China increases funding for semiconductor companies as TSMC warns of 16% revenue fall

Chinese chipmaking suppliers plan to spend 50 billion yuan ($7.26 billion) with backing from the state to strengthen the domestic supply chain as the U.S. curbs tech exports.

“We cannot avoid decoupling in semiconductors,” Chiu Tzu-Yin, president of state-backed wafer giant National Silicon Industry Group (NSIG), said at a chip supply chain conference hosted in Guangzhou for two days through Wednesday.

“This will be the greatest opportunity for Chinese enterprises that make production machinery and materials.”

As imports of foreign-made chipmaking machines have slowed due to U.S. restrictions, Chinese companies that produce chipmaking equipment and materials have gained visibility, aided by subsidies and investment under the auspices of the government’s Made in China 2025 initiative.

About 35% of Chinese semiconductor factories used domestic equipment in 2022, up from 21% in 2021, Chinese media report. Domestic players have won nearly half of all public bids for equipment by leading chipmakers here so far in 2023, a Chinese brokerage reports.

“Global political frictions will likely usher in a golden age to China’s semiconductor manufacturing machinery sector,” said David Wang, CEO of ACM Research, which specializes in wafer-cleaning equipment.

Naura Technology Group, China’s top manufacturer of chipmaking devices, earned 14.6 billion yuan in revenue last year, more than six times the figure in 2017. The state-linked company bought a U.S. wafer cleaning device maker in 2018 and extended its business profile to include products for etching.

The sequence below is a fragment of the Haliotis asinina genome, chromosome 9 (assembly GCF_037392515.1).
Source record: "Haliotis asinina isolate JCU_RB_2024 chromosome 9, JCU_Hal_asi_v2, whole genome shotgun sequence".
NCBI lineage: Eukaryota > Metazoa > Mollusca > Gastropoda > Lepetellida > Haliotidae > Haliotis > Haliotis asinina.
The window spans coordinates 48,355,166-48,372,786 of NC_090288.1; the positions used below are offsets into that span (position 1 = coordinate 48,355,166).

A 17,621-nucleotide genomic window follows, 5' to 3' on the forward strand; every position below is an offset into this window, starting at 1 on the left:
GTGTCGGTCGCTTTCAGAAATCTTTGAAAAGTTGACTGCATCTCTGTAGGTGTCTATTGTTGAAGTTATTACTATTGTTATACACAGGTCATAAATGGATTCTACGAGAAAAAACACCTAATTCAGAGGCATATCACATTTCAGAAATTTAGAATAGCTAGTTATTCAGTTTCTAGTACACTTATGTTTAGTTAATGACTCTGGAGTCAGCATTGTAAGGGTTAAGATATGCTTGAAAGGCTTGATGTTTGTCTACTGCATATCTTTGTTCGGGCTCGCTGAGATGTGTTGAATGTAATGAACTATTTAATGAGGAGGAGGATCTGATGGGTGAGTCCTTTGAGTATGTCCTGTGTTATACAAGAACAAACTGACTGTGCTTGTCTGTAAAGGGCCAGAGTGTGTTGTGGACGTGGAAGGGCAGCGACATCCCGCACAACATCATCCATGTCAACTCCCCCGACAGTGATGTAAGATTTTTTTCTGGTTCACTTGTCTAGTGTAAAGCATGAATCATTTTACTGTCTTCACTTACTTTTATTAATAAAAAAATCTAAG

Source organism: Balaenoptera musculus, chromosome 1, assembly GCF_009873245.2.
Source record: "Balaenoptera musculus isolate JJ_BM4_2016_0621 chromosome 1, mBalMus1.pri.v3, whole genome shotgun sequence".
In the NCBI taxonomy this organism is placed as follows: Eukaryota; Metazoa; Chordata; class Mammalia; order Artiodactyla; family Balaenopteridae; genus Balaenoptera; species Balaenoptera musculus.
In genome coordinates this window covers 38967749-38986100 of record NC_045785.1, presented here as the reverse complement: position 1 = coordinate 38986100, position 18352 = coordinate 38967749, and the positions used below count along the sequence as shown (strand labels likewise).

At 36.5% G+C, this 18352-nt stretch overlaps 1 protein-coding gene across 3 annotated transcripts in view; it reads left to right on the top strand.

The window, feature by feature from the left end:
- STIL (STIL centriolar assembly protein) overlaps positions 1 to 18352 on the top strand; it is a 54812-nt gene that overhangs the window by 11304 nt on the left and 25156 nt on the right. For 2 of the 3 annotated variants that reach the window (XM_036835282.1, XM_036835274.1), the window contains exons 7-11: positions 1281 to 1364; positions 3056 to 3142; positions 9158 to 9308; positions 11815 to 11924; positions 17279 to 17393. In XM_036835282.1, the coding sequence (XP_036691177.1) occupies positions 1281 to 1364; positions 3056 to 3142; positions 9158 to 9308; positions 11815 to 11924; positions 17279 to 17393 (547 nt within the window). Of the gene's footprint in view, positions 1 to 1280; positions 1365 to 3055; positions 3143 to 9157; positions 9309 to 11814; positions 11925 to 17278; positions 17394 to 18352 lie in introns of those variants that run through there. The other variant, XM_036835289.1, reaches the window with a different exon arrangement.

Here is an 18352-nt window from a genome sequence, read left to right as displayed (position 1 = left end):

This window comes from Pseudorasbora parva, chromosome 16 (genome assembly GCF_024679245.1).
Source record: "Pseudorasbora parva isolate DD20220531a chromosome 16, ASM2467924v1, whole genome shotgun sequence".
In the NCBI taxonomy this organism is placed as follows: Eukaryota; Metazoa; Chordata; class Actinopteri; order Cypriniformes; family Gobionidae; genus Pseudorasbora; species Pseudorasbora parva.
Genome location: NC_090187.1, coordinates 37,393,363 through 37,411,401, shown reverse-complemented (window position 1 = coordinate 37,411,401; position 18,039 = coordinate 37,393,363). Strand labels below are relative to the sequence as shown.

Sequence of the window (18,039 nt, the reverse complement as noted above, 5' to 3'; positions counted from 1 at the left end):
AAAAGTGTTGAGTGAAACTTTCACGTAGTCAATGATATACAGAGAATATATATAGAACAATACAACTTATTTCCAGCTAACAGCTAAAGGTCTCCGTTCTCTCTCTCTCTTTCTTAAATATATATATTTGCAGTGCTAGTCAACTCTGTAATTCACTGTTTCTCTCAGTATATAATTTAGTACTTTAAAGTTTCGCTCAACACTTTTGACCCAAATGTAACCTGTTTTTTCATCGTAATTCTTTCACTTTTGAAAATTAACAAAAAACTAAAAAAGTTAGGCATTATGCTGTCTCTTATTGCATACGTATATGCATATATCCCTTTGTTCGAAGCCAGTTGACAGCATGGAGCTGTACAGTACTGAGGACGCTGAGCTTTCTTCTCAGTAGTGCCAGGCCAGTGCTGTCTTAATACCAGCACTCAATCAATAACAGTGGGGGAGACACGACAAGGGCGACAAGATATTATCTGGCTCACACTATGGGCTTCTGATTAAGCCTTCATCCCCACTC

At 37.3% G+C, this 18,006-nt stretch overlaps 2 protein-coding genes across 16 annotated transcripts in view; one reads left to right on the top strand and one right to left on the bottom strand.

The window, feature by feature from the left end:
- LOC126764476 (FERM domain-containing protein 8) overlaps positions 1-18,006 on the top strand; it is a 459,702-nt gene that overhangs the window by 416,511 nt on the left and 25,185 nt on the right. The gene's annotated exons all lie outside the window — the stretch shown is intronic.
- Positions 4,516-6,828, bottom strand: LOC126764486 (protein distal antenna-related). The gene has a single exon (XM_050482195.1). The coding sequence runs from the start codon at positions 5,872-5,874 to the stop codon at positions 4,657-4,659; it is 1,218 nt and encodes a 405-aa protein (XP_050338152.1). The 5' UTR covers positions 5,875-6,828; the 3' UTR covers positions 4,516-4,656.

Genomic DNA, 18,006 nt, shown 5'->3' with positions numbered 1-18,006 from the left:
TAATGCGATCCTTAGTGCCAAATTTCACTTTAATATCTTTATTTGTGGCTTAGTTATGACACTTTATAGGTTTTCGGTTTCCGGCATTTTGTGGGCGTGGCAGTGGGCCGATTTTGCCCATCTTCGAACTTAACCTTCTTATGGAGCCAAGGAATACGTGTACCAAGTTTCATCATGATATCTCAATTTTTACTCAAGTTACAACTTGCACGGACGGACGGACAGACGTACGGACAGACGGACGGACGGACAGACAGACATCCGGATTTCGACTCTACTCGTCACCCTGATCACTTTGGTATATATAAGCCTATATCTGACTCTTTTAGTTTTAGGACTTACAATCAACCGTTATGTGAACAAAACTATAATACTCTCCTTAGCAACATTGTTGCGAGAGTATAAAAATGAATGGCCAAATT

Naura Technology Group is China’s biggest manufacturer of chipmaking devices. (Photo by Shunsuke Tabeta)

Naura is said to supply leading Chinese foundry Semiconductor Manufacturing International Corp. (SMIC) as well as Yangtze Memory Technologies. Naura is investing 3.8 billion yuan on building a plant in Beijing due to begin operations next year.

Advanced Micro-Fabrication Equipment, China’s No. 2 manufacturer of chipmaking tools and a producer of etching devices, roughly quintupled its sales last year from 2017. Products from the state-backed enterprise can handle advanced 5-nanometer semiconductors. Construction is underway for a 1.5 billion yuan plant in Shanghai.

Sales of chipmaking equipment in China totaled 52 billion yuan last year, an industry group estimates, roughly six times more than in 2017.

About 62 billion yuan worth of chipmaking materials was sold in 2022 as well, nearly triple the 2017 figure. NSIG’s revenue roughly quintupled during that span, and the company raised 10 billion yuan in funds last year alone.

“We plan to increase the monthly production capacity of 300-millimeter wafers up to 1.2 million units, quadruple the current level,” Chiu said.

National Silicon Industry Group broke ground on a research hub in November 2022. (Photo courtesy of National Silicon Industry Group)